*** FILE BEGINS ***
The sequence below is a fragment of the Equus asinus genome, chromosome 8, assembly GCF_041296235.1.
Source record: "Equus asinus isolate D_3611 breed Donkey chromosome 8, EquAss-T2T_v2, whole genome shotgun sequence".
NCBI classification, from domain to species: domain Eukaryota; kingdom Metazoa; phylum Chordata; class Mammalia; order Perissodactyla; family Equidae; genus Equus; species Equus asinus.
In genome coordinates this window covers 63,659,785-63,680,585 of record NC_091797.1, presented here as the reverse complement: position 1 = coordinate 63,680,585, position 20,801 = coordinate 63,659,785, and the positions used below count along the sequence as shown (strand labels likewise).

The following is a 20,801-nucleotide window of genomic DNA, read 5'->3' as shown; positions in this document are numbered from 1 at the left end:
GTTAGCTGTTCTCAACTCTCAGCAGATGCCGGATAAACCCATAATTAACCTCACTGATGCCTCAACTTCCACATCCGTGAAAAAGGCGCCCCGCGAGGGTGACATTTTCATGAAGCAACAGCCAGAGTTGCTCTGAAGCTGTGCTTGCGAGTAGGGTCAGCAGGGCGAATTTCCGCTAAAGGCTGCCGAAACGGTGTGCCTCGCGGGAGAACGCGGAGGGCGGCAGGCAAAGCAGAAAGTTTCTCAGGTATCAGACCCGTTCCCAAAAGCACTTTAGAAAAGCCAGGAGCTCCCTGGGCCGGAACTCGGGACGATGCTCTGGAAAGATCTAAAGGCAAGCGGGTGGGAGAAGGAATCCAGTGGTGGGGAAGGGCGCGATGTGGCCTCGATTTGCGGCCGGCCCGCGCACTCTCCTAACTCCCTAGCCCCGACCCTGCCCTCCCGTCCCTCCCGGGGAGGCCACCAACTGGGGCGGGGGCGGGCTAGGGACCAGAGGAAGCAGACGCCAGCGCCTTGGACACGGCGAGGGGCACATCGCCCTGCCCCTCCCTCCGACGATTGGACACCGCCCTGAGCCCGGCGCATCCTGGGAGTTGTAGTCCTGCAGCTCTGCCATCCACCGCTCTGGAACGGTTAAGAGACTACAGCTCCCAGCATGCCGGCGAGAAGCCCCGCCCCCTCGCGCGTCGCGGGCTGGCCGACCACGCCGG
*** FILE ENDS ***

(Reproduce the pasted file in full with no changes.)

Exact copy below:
The sequence below is a fragment of the Equus asinus genome, chromosome 8, assembly GCF_041296235.1.
Source record: "Equus asinus isolate D_3611 breed Donkey chromosome 8, EquAss-T2T_v2, whole genome shotgun sequence".
NCBI classification, from domain to species: domain Eukaryota; kingdom Metazoa; phylum Chordata; class Mammalia; order Perissodactyla; family Equidae; genus Equus; species Equus asinus.
In genome coordinates this window covers 63,659,785-63,680,585 of record NC_091797.1, presented here as the reverse complement: position 1 = coordinate 63,680,585, position 20,801 = coordinate 63,659,785, and the positions used below count along the sequence as shown (strand labels likewise).

The following is a 20,801-nucleotide window of genomic DNA, read 5'->3' as shown; positions in this document are numbered from 1 at the left end:
GTTAGCTGTTCTCAACTCTCAGCAGATGCCGGATAAACCCATAATTAACCTCACTGATGCCTCAACTTCCACATCCGTGAAAAAGGCGCCCCGCGAGGGTGACATTTTCATGAAGCAACAGCCAGAGTTGCTCTGAAGCTGTGCTTGCGAGTAGGGTCAGCAGGGCGAATTTCCGCTAAAGGCTGCCGAAACGGTGTGCCTCGCGGGAGAACGCGGAGGGCGGCAGGCAAAGCAGAAAGTTTCTCAGGTATCAGACCCGTTCCCAAAAGCACTTTAGAAAAGCCAGGAGCTCCCTGGGCCGGAACTCGGGACGATGCTCTGGAAAGATCTAAAGGCAAGCGGGTGGGAGAAGGAATCCAGTGGTGGGGAAGGGCGCGATGTGGCCTCGATTTGCGGCCGGCCCGCGCACTCTCCTAACTCCCTAGCCCCGACCCTGCCCTCCCGTCCCTCCCGGGGAGGCCACCAACTGGGGCGGGGGCGGGCTAGGGACCAGAGGAAGCAGACGCCAGCGCCTTGGACACGGCGAGGGGCACATCGCCCTGCCCCTCCCTCCGACGATTGGACACCGCCCTGAGCCCGGCGCATCCTGGGAGTTGTAGTCCTGCAGCTCTGCCATCCACCGCTCTGGAACGGTTAAGAGACTACAGCTCCCAGCATGCCGGCGAGAAGCCCCGCCCCCTCGCGCGTCGCGGGCTGGCCGACCACGCCGG